Utilisation and costs of nursing in the South African public health sector, 2005-2010

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dc.contributor.author Rispel, L C
dc.contributor.author Angelides, G
dc.date.accessioned 2016-02-05T13:47:44Z
dc.date.available 2016-02-05T13:47:44Z
dc.date.issued 2014
dc.identifier.citation Rispel, L. C., Angelides, G. 2014. Utilisation and costs of nursing in the South African public health sector, 2005-2010. Global health action; 7:25053 en_ZA
dc.identifier.uri http://hdl.handle.net/10539/19459
dc.description PK en_ZA
dc.description.abstract Background: Globally, insufficient information exists on the costs of nursing agencies, which are temporary employment service providers that supply nurses to health establishments and/or private individuals. Objective: The aim of the study was to determine the utilisation and direct costs of nursing agencies in the South African public health sector. Design: A survey of all nine provincial health departments was conducted to determine utilisation and management of nursing agencies. The costs of nursing agencies were assumed to be equivalent to expenditure. Provincial health expenditure was obtained for five financial years (2005/6-2009/10) from the national Basic Accounting System database, and analysed using Microsoft Excel. Each of the 166,466 expenditure line items was coded. The total personnel and nursing agency expenditure was calculated for each financial year and for each province. Nursing agency expenditure as a percentage of the total personnel expenditure was then calculated. The nursing agency expenditure for South Africa is the total of all provincial expenditure. The 2009/10 annual government salary scales for different categories of nurses were used to calculate the number of permanent nurses who could have been employed in lieu of agency expenditure. All expenditure is expressed in South African rands (R; US$1 ~ R7, 2010 prices). Results: Only five provinces reported utilisation of nursing agencies, but all provinces showed agency expenditure. In the 2009/10 financial year, R1.49 billion (US$212.64 million) was spent on nursing agencies in the public health sector. In the same year, agency expenditure ranged from a low of R36.45 million (US$5.20 million) in Mpumalanga Province (mixed urban-rural) to a high of R356.43 million (US$50.92 million) in the Eastern Cape Province (mixed urban-rural). Agency expenditure as a percentage of personnel expenditure ranged from 0.96% in KwaZulu-Natal Province (mixed urban-rural) to 11.96% in the Northern Cape Province (rural). In that financial year, a total of 5369 registered nurses could have been employed in lieu of nursing agency expenditure. Conclusions: The study findings should inform workforce planning in South Africa. There is a need for uniform policies and improved management of commercial nursing agencies in the public health sector. en_ZA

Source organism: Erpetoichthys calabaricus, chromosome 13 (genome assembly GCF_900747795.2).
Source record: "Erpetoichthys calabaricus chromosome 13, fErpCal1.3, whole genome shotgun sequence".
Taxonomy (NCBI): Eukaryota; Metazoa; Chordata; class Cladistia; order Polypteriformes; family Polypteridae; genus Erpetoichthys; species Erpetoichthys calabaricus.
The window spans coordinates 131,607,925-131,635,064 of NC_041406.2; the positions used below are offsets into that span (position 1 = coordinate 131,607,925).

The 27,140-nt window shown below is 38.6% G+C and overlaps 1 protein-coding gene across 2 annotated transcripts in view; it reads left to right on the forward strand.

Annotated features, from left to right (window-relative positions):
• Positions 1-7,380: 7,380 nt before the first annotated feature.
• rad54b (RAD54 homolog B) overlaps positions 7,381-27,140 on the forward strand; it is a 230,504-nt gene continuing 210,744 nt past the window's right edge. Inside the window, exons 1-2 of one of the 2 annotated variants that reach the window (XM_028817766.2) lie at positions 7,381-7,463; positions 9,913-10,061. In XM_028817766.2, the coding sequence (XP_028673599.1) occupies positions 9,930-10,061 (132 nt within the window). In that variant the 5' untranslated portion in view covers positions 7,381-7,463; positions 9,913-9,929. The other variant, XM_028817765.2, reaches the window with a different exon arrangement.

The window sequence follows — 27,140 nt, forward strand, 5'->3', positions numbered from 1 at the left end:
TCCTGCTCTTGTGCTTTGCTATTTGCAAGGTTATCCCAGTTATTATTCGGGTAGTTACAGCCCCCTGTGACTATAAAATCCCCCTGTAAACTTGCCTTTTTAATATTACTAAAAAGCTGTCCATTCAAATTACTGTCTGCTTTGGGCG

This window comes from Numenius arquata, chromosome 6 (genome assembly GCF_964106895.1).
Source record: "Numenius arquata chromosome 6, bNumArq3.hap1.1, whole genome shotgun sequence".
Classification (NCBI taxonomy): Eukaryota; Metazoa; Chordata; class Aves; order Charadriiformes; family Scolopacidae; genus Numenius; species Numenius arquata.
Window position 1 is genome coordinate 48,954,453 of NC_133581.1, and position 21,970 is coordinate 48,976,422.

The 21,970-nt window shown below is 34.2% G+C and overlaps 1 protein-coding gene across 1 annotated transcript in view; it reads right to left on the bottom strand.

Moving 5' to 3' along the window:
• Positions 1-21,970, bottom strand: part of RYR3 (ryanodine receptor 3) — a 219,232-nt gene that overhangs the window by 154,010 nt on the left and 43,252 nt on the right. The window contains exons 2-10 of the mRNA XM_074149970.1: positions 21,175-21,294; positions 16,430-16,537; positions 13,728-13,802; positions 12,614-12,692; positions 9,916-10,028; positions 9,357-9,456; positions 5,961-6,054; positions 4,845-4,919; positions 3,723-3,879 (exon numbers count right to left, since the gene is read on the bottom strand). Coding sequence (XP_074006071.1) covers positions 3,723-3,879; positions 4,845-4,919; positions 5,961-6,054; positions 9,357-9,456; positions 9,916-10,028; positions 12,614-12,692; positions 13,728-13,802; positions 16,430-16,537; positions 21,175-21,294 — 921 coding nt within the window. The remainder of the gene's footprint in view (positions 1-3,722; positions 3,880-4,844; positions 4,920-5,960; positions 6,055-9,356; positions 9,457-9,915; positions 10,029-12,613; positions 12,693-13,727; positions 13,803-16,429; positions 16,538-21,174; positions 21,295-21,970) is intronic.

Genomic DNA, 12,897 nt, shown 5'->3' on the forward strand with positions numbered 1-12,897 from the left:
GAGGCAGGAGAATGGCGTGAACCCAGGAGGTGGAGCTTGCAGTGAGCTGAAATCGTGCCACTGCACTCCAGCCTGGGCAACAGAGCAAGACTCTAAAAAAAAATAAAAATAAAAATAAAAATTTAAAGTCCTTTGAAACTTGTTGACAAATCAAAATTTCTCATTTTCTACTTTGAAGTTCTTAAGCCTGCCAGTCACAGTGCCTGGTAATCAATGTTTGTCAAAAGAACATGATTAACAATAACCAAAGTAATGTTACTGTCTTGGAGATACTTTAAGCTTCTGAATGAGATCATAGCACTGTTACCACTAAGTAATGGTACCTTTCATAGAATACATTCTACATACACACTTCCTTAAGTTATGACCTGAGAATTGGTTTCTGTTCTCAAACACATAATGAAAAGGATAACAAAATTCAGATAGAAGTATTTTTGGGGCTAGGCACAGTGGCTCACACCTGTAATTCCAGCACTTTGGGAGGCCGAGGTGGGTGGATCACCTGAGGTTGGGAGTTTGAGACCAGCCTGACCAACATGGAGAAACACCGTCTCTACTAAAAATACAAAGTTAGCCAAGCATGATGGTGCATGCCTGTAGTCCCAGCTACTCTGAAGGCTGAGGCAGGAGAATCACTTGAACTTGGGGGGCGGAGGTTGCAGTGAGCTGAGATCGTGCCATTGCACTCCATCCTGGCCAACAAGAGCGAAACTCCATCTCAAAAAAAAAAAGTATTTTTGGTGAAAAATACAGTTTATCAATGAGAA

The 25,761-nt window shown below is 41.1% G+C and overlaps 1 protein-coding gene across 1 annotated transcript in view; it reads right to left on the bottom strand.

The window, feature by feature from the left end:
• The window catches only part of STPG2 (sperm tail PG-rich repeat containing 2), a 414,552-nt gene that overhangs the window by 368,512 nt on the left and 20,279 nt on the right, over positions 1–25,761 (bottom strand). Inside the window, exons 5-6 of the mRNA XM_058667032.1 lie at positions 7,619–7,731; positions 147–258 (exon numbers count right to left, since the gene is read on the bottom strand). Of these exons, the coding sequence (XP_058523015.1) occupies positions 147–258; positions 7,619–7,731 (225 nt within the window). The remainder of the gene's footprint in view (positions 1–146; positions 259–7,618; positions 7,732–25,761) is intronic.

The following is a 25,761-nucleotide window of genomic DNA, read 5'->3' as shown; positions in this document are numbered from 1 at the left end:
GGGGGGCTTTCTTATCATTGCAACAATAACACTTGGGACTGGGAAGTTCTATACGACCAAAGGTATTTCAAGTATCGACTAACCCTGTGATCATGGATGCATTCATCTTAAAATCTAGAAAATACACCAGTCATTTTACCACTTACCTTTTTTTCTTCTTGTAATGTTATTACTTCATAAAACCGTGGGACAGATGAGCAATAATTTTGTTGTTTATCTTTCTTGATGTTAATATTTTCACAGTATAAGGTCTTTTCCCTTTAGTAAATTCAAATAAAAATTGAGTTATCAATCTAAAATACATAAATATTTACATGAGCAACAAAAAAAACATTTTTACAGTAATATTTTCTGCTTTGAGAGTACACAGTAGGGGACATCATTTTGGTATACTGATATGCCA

dc.language.iso en en_ZA
dc.subject Nursing Services/utilization en_ZA
dc.subject Public Health en_ZA
dc.subject South Africa en_ZA
dc.title Utilisation and costs of nursing in the South African public health sector, 2005-2010 en_ZA
dc.type Article en_ZA


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